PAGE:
Statistical mechanics simulator

Statistical mechanics simulator due to Nathan Clisby, 2013.

The statistical mechanics simulator provides a platform for the visualisation of various algorithms for studying statistical mechanical systems. For the moment the only simulation is of the pivot algorithm for self-avoiding walks, but more will be added in future.

The code is written in Processing and released under the GPL.

Quick links: simulator, instructions, “How to”, download, pivot algorithm, future simulations, other visualisations, technical details, updates, acknowledgments.

The statistical mechanics simulator should be visible immediately below the instructions for compatible browsers. If there is a blank space, please visit the “How to” section further below for information on how to either enable WebGL for your browser, or download the application and run it on your computer via the Java Virtual Machine.

Brief instructions: click on “Pivot algorithm” on the initial screen to take you to the options menu. Clicking on menu items will change the corresponding value, and the simulation is run by clicking “START”. Selecting the exit button in the top right corner will return you to the parent menu, or terminate the application if you are at the root menu screen. New: Holding down the up and down arrow keys during the animation allows you to zoom in and out of the walk (this takes some getting used to, as there is some lag so that the change occurs smoothly). New: Pressing the left arrow once selects the next slowest animation speed, and pressing the right arrow once selects the next fastest. New: Pressing “i” will toggle the display of auxiliary information. From the top this displays t, the number of pivot attempts (Markov chain time), f, the fraction of pivot attempts which are successful, R, the square root of the mean square end-to-end distance, and z, the zoom factor relative to the default value.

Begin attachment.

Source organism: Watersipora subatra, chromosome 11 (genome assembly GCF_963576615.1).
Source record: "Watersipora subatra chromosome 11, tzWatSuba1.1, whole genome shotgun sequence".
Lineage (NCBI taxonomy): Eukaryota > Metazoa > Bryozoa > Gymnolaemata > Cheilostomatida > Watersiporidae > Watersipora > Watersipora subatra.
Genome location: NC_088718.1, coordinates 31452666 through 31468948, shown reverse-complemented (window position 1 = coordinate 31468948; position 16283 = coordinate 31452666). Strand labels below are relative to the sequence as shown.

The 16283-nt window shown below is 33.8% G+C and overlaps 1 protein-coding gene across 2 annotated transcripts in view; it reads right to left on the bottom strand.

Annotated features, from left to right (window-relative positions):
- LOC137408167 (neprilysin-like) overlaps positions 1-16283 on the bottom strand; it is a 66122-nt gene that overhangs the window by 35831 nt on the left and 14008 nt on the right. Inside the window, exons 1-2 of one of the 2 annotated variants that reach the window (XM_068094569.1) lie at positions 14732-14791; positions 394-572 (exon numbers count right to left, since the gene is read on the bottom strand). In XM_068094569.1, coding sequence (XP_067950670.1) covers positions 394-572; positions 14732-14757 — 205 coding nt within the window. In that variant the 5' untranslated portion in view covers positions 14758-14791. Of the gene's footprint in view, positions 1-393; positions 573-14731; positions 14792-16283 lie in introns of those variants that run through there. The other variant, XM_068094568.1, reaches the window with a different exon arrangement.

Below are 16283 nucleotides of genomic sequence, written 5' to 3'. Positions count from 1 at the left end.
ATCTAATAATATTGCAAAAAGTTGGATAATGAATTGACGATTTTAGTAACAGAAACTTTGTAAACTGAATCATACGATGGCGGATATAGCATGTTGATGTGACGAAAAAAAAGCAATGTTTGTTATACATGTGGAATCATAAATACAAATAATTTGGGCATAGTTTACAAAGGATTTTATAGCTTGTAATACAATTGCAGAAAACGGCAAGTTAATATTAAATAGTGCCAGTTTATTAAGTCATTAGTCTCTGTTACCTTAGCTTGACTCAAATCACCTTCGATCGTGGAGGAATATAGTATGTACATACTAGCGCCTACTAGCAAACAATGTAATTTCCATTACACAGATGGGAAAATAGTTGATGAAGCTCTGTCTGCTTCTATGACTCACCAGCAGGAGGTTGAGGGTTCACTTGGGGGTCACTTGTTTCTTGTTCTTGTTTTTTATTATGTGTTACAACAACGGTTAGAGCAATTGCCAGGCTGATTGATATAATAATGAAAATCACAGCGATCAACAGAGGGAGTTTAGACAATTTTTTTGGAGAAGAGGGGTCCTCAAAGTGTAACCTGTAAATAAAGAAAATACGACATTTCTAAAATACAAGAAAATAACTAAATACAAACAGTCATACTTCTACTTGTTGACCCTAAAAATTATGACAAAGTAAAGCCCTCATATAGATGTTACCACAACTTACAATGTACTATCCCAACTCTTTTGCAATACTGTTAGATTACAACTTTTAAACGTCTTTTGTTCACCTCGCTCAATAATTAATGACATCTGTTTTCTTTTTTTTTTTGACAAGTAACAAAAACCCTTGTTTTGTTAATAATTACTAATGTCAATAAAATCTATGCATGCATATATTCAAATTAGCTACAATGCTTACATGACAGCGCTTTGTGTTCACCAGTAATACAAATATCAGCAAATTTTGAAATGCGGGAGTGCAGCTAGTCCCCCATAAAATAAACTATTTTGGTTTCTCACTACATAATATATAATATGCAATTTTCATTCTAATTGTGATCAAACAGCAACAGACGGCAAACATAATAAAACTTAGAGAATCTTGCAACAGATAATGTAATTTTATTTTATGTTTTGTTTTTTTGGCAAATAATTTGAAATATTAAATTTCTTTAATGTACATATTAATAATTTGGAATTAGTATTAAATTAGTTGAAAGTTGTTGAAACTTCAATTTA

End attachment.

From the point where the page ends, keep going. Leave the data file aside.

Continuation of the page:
How to run the simulator

Browser compatibility: needs WebGL enabled, and thus works with recent versions of Chrome, Firefox and Safari, but not Internet Explorer (Internet Explorer will have support from version 11 which will be released soon). For Safari, I had to enable WebGL by clicking on Safari → Preferences → Advanced → “Show Develop in menu bar”, and then selecting Develop → “Enable WebGL”. If your browser does not work, and you are sufficiently keen to view this simulation, I recommend installing Chrome.

Download: The simulation runs significantly faster and better on your computer as an application. The simulator is written in Processing, which is based on Java and runs in the Java Virtual Machine or JVM. Download files: (1 MB, to run in the Processing interpreter), Linux 32 bit (6.4 MB), Linux 64 bit (6.4 MB), MacOS X (6.7 MB), Windows 32 bit (6.4 MB), and Windows 64 bit (6.4 MB).

If you have trouble running the application, you may be interested in seeing this demo video to get an idea of what the simulation looks like: simulatorDemo.mp4 (25 MB). This demo is not intended to teach you how to use the simulator, as it is not possible to follow what options are selected.

Please let me know of your failures and successes when using this software! Any feedback welcome, including positive comments, criticisms, bugs found or requests for features. Here are my contact details.

The pivot algorithm

The pivot algorithm is the most efficient known method for sampling self-avoiding walks of fixed length, or equivalently sampling polymer configurations for a polymer in a good solvent.